The Level 10 M Software

Honestly, the software developed by peripheral vendors to support their hardware is generally a horror show. I very seldom use it (although my MechWarrior Online habit has forced my hand with my own Logitech G500), and the software has become even less relevant as more and more mice simply store their configurations in onboard memory. You can install the software once, configure the hardware, then uninstall the software and go about your life.

It pains me to say it because I do like Thermaltake, but this software is really unpleasant to use. It works fine, but you can tell from the screen cap above that Thermaltake's engineers went for style first and usability a very distant second. Clicking "Air Through" or "3D Axis Movement" just opens video files with generic electric guitar music that describe the mouse itself. Yet the other "Key Assignment" buttons are blanked out until you click on the button you want to program on the mouse images. "T Key," by the way, means "macro."

If you mess around with the software long enough, you can begin to figure out how to use it, but the learning curve need not be so steep. The "Normal" and "Battle" LED mode toggles are just silly and needlessly clutter both the mouse's functionality and the software's interface. What's bizarre is that none of the mouse buttons can be configured to handle media playback or switch between profiles. The former is mostly forgivable, but the latter is mystifying for a mouse that supports both configurable lighting and five different profiles. Most of the functionality you're looking for is here, though. You can individually set the DPI settings for the four levels, configure sensitivity on the X and Y axes individually, control scroll speed, click speed, and so on.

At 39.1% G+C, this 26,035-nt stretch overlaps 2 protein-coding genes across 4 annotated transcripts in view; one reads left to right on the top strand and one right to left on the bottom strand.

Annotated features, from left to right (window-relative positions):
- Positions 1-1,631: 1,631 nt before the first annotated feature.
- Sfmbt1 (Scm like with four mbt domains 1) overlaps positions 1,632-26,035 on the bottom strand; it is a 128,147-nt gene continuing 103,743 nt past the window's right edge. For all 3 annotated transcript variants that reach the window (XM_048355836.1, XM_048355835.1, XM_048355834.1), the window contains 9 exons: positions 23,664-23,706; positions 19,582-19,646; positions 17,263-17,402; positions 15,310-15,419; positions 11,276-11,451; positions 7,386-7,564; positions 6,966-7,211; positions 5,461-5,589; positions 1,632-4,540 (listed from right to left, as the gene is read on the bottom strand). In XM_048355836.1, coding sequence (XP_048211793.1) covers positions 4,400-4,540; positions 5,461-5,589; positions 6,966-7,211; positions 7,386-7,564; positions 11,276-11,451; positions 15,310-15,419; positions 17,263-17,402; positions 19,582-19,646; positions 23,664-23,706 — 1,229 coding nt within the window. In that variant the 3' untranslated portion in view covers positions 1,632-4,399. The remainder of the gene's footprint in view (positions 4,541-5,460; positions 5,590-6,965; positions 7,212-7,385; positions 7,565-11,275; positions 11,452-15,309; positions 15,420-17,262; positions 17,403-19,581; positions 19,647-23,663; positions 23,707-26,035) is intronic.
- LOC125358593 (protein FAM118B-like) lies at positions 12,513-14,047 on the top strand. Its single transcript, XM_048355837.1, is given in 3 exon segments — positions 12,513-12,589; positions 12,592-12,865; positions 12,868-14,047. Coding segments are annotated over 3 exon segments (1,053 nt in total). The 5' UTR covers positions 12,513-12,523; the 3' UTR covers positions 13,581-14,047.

Introducing the Thermaltake Level 10 M Gaming Mouse The Thermaltake Level 10 M in Practice
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  • garypark - Friday, December 21, 2012 - link

    It seems to me that the comfort of a mouse is less subjective than it is simply individually variable depending on who is holding it. No maker of gloves would suggest that we all wear the same size, but does any maker of computer mice build "sized" mice? Having a mouse that is the correct size for you hand may be the single most important factor in the "subjective" impression of comfort.
  • DanNeely - Friday, December 21, 2012 - link

    I've seen a few custom manufacturers who've sold customized mice in the past (not sure if they still do). I ran across them years ago searching for something left handed an ergonomic; but with sticker prices of several hundred dollars each they were extremely far from mainstream.

    I don't see this changing until/unless 3d printing approaches cost/quality competitiveness with mass produced injection molding.
  • colonelciller - Saturday, December 22, 2012 - link

    3D printed parts are brittle... they should not be compared to injection moulded parts
  • Cannyone - Friday, December 21, 2012 - link

    I have this Thermaltake mouse and am using it now. But honestly I don't like it. The reason is that there are just too many buttons on the left side. This makes it far more difficult to pick up. The original BMW design this was taken from was different.

    Sometimes simpler, as in fewer or even smaller buttons, is better. So why do all the new mice that hit the market now days have to come with 8, 10... 15 buttons? Is it just a marketing metric? Whatever the reason I wish some of these companies would at least take the time to build a prototype and let someone "use it" to see if its really functional.